After the completion of this course, a student is able to
- judge in broad terms the relevance and importance of statistical analysis of (financial) data.
- apply the standard statistical techniques to solve standard problems.
- explain and reproduce the mathematical/probabilistic details underlying the standard statistical techniques.
- develop a relevant new statistical technique in certain simple situations.
Whether consciously or not, we come across statistics in our everyday life: from an opinion poll to a forecast of stock market behaviour in the future to a comparison of performances of different investment funds. For example, you may see in newspapers -- "52% support for certain proposal with 4% margin of error" or "estimated yield of a certain portfolio for the next year is 6%". How should you interpret these? After all, the observations from the past do not guarantee the performance in the future! Also, what does it mean to say that the performance of an investment fund is statistically significant than another? |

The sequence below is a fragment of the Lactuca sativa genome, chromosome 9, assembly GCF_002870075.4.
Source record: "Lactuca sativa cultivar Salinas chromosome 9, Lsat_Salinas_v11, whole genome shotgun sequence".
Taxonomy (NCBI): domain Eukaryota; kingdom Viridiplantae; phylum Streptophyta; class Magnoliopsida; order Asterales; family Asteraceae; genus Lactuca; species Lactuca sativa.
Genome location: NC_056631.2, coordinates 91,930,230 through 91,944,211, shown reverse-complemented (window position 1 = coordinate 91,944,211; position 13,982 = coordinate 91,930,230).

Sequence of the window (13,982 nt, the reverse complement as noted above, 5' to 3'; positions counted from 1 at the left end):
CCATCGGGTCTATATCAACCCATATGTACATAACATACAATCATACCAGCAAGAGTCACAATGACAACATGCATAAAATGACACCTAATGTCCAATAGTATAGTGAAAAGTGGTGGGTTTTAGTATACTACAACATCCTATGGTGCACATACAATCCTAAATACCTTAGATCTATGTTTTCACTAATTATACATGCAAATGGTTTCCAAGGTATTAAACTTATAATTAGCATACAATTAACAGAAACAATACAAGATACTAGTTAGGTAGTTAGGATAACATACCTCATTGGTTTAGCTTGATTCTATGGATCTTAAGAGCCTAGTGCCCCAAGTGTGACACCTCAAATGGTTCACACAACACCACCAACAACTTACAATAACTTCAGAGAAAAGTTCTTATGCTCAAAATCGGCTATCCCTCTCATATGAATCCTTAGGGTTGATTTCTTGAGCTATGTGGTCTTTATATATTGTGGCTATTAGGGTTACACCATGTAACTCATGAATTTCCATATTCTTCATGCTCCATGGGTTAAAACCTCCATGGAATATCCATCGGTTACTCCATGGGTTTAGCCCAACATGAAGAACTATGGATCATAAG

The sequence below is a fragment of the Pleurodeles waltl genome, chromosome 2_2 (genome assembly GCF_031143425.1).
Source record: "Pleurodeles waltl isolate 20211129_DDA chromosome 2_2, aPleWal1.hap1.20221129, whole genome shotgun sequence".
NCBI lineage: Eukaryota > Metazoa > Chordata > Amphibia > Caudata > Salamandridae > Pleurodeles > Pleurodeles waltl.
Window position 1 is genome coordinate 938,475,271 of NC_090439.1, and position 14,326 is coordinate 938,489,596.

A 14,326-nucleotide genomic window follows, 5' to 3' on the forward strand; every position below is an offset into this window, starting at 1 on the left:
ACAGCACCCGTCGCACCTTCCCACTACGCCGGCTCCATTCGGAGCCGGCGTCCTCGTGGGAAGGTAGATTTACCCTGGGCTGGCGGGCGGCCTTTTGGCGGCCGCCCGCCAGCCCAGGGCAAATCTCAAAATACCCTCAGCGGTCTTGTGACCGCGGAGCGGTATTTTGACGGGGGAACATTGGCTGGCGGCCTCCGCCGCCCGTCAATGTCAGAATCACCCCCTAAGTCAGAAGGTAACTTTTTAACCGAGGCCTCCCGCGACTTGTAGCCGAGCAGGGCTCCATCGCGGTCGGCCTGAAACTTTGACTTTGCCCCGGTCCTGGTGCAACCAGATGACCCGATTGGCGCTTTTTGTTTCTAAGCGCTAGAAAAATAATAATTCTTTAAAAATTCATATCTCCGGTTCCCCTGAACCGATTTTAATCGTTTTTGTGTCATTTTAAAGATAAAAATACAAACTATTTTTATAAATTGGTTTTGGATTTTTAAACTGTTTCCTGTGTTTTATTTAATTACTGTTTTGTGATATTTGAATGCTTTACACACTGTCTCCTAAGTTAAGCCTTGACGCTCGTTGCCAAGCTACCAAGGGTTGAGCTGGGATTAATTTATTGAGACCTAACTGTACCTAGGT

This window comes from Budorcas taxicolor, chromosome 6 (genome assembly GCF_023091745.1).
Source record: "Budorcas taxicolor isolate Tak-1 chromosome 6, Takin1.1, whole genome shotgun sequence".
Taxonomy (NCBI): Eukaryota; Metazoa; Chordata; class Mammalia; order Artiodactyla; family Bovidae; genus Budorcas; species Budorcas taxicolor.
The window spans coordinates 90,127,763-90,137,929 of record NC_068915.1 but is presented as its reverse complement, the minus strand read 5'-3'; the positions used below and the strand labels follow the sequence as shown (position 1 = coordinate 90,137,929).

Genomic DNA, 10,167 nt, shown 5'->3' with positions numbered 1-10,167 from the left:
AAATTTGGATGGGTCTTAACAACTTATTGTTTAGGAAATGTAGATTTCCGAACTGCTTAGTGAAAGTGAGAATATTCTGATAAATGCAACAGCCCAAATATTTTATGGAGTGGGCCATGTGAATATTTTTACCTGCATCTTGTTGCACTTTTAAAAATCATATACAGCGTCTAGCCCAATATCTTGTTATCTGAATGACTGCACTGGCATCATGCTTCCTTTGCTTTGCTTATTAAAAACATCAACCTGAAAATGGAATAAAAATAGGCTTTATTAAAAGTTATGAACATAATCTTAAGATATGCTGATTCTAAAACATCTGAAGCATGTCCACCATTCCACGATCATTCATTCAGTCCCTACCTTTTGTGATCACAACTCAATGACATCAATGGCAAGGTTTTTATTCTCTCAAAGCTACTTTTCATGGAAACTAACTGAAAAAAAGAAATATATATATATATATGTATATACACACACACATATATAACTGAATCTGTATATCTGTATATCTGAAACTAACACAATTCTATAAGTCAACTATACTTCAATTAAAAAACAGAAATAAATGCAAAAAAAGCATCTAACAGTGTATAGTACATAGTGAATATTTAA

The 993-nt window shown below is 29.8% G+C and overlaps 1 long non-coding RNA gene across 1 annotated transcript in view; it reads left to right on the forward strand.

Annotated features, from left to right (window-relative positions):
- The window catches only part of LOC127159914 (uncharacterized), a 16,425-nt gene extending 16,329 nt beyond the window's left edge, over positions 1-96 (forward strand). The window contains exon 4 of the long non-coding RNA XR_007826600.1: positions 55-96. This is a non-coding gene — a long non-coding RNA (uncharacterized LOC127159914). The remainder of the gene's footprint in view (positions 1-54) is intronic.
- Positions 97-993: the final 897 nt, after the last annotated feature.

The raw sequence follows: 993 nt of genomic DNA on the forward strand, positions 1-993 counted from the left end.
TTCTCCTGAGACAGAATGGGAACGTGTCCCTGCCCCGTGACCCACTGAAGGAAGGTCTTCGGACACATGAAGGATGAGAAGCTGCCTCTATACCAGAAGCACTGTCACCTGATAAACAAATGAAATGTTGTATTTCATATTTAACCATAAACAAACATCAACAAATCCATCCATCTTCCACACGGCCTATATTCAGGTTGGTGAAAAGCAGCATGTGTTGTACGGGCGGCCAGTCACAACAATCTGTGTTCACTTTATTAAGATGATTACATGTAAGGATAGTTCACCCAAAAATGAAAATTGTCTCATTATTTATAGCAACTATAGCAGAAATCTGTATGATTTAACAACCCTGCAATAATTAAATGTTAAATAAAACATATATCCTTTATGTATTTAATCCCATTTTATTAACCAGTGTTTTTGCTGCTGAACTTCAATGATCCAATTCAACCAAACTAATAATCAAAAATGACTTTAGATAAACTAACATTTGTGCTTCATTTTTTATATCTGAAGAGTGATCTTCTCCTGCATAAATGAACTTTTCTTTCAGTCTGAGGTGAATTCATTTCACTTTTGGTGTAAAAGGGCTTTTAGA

Answers to these questions lie in better understanding the techniques used to draw the aforementioned conclusions. Since we are going to deal with chance-related phenomena, we start with concepts of Probability theory. We shall study the properties of various probability distributions, such as, Binomial, Poisson, Geometric in the discrete spectrum and Uniform, Normal, Exponential in the continuous setup. This will enable you to model many simple random variables encountered in practice by comparing their observed properties to the theoretical ones such as the moment generating function. You would learn to justify, mathematically, many intuitive notions such as the Law of Large Numbers and also the commonly used results such as the Central Limit Theorem, which are at the very heart of Statistics.
Basic statistical techniques can be categorized into three types: point estimation, interval estimation and hypothesis testing. For each of these we shall first develop a general theory -- how to come up with an estimator; what are the good/desired properties of an estimator, how to develop a good (hypothesis testing) procedure, systematically. Since we will be dealing with chance-related phenomena, we can never be foolproof against making errors. For example, there would always be a chance that we decide in favour of one hypothesis whereas the other one is true in reality. You would learn to take these into account while developing a good test procedure.